Saturday, February 01, 2014

The Purification of the Blessed Virgin Mary

In the Law of Moses a woman after childbirth had to stay at home for a certain period and abstain from touching anything consecrated to God. 
This was a state which the Law called ‘unclean’. I imagine it must have been a blessing to her being thus allowed to stay at home and care for her baby. 

Forty days after the birth of a boy or eighty after the birth of a girl the mother would bring to the door of the Temple a lamb of a year old and a pigeon or a turtle dove: the lamb for a burnt offering in recognition of God’s sovreignty and in thanksgiving for her happy delivery, and the bird for a sin offering. 

These being sacrificed, the woman was cleansed of the legal impurity and was reinstated in her former privileges. In the case of poor people, a lamb was not required but two pigeons or turtle doves had to be brought – one as a burnt offering and the other as a sin offering.

Our Blessed Lady, the purest of virgins, in her great humility, came like every other mother for this ceremony of her ‘purification’, desirous as she was to honour God by every prescribed observance and act of religion. And being poor, she and St Joseph brought the offering appointed for the poor.

A second great mystery is honoured this day – the Presentation of Our Lord in the Temple. 
A first born son had to be offered to God and then ransomed back. So Our Blessed Lady would have offered her Son to the Father, and then St Joseph would have paid the priest five shekels. 

Then she would have received Him back in her arms and they would have been free to go 

However, a third mystery is put before us: the meeting of Simeon with our Saviour. For years Simeon had been praying for the coming of the Messiah. Like the prophet Daniel, he was a ‘man of desires’ and God had told him that he would live to see the One he so longed for.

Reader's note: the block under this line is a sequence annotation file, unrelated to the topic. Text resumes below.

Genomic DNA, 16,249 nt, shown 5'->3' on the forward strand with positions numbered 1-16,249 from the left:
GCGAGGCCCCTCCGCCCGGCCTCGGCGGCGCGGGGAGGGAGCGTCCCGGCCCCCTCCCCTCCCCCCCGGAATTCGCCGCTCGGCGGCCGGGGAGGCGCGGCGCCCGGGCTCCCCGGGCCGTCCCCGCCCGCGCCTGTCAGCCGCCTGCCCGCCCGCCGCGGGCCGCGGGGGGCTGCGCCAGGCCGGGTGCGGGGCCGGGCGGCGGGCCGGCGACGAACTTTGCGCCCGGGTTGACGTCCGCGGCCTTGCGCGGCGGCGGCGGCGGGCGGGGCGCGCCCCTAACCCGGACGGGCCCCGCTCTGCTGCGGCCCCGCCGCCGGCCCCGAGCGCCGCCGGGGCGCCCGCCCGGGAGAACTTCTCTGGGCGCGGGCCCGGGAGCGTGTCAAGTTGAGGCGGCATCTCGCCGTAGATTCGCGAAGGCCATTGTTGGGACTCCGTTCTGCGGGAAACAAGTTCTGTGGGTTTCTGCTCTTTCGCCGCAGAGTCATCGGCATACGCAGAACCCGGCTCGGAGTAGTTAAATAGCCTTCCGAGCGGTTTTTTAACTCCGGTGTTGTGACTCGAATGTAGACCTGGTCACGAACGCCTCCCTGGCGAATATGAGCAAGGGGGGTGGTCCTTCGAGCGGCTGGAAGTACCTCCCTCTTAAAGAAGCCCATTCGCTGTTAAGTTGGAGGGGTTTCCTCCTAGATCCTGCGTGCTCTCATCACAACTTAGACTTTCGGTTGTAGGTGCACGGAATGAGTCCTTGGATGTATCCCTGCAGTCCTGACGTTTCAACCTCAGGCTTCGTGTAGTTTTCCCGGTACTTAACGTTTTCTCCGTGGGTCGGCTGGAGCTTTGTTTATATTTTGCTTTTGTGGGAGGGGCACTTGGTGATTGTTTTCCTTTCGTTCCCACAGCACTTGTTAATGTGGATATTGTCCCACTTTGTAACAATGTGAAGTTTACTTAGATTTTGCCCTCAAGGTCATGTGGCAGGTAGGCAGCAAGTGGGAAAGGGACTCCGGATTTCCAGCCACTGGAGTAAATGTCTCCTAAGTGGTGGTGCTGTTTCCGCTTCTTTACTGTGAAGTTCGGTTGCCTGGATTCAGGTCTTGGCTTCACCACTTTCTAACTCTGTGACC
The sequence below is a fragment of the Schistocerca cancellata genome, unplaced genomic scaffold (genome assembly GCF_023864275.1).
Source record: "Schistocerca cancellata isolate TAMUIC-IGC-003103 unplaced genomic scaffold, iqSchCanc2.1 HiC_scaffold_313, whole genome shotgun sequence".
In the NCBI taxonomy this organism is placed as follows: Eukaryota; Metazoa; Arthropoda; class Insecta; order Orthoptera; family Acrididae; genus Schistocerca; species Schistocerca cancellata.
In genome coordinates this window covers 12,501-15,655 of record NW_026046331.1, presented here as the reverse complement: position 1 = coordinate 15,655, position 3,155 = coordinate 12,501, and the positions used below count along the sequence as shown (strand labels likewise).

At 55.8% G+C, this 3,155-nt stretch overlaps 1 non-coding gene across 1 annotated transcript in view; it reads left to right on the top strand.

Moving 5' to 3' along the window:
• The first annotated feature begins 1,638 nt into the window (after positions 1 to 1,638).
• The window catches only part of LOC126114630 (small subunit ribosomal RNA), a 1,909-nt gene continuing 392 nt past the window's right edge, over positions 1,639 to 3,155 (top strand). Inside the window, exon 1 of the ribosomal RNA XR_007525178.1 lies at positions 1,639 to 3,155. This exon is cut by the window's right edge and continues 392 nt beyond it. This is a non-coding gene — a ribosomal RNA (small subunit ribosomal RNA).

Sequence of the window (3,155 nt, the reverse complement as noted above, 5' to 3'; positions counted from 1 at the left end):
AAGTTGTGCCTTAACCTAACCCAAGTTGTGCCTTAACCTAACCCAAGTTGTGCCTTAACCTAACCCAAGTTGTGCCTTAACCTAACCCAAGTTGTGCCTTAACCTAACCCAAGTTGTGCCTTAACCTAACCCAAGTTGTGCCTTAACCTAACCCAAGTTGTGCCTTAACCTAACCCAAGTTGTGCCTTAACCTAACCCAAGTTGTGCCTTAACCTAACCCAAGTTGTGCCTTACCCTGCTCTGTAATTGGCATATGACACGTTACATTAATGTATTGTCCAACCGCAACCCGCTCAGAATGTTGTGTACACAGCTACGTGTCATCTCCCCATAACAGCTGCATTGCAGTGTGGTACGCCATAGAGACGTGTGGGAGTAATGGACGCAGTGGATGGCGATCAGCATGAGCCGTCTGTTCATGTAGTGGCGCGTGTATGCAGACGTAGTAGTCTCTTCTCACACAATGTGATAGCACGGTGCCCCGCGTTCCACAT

So besides the titles of Presentation (of Our Lord) and Purification (of Our Lady), this feast is also called in the East, ‘the Meeting’ (of Simeon with the Infant Jesus).

And because of Simeon’s prophecy that Our Lord would ‘be a Light to enlighten the Gentiles’ the custom grew up of celebrating the feast with candlelight processions. 

And so the title of ‘Candlemas’ was also given to the day.

So much on one day! And what fruit for us! How can we pray about this in the Fourth Joyful Mystery of the Rosary?

In all the mysteries of the Rosary it can help to place ourselves either with Our Lord or with His Blessed Mother as the mood takes us.

For instance, we see Our Lord, in the hands of His Mother, offering Himself as a victim to His Father. That is what we can do: indeed, at Mass it is what we should do. 

In the hands of Our Lady, we should offer Jesus to our heavenly Father, and offer ourselves with Him and in Him. That is a good way of praying at Mass.

Or maybe we prefer to put ourselves with Our Lady.

What is she doing?

She is offering to God the most precious thing in her life, indeed, that which is more precious to her than life itself. She is offering her Divine Son. 

Like her ancestor Abraham, she is offering absolutely everything to God. What a perfect model for us! Exceedingly difficult, no doubt, but it is a sacrifice that will be pleasing to God for all eternity.

Like Our Lady, then, we can pray for the grace always to be generous with God, always ready for any sacrifice he may ask of us. That was how the world was redeemed. That is the way we ourselves can ensure our own salvation and bring others to heaven with us.

It is the daily carrying of the Cross. Great fidelity to the holy will of God in the little things of every day is what Thomas a Kempis called the Royal Road of the Holy Cross and St Therese calls her Little Way.

Yes, the Feast of the Purification provides rich fare for our souls!

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